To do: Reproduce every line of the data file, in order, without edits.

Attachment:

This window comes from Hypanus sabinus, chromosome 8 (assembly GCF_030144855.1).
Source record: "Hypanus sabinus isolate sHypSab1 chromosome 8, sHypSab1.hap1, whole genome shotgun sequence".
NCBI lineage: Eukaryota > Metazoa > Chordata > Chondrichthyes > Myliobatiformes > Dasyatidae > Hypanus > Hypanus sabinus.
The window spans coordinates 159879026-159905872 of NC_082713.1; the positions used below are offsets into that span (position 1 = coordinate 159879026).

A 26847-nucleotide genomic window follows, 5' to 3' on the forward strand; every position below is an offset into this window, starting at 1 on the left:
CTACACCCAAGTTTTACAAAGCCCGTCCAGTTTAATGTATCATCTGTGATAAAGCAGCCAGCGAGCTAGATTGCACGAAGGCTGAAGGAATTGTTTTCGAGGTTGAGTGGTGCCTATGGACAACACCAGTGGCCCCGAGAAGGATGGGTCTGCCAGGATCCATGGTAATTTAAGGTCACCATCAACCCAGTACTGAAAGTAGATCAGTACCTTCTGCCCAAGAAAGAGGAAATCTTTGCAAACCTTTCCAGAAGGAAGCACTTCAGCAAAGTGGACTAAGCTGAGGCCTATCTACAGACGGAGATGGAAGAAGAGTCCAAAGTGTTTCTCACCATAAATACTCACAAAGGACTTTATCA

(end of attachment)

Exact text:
This window comes from Hypanus sabinus, chromosome 8 (assembly GCF_030144855.1).
Source record: "Hypanus sabinus isolate sHypSab1 chromosome 8, sHypSab1.hap1, whole genome shotgun sequence".
NCBI lineage: Eukaryota > Metazoa > Chordata > Chondrichthyes > Myliobatiformes > Dasyatidae > Hypanus > Hypanus sabinus.
The window spans coordinates 159879026-159905872 of NC_082713.1; the positions used below are offsets into that span (position 1 = coordinate 159879026).

A 26847-nucleotide genomic window follows, 5' to 3' on the forward strand; every position below is an offset into this window, starting at 1 on the left:
CTACACCCAAGTTTTACAAAGCCCGTCCAGTTTAATGTATCATCTGTGATAAAGCAGCCAGCGAGCTAGATTGCACGAAGGCTGAAGGAATTGTTTTCGAGGTTGAGTGGTGCCTATGGACAACACCAGTGGCCCCGAGAAGGATGGGTCTGCCAGGATCCATGGTAATTTAAGGTCACCATCAACCCAGTACTGAAAGTAGATCAGTACCTTCTGCCCAAGAAAGAGGAAATCTTTGCAAACCTTTCCAGAAGGAAGCACTTCAGCAAAGTGGACTAAGCTGAGGCCTATCTACAGACGGAGATGGAAGAAGAGTCCAAAGTGTTTCTCACCATAAATACTCACAAAGGACTTTATCA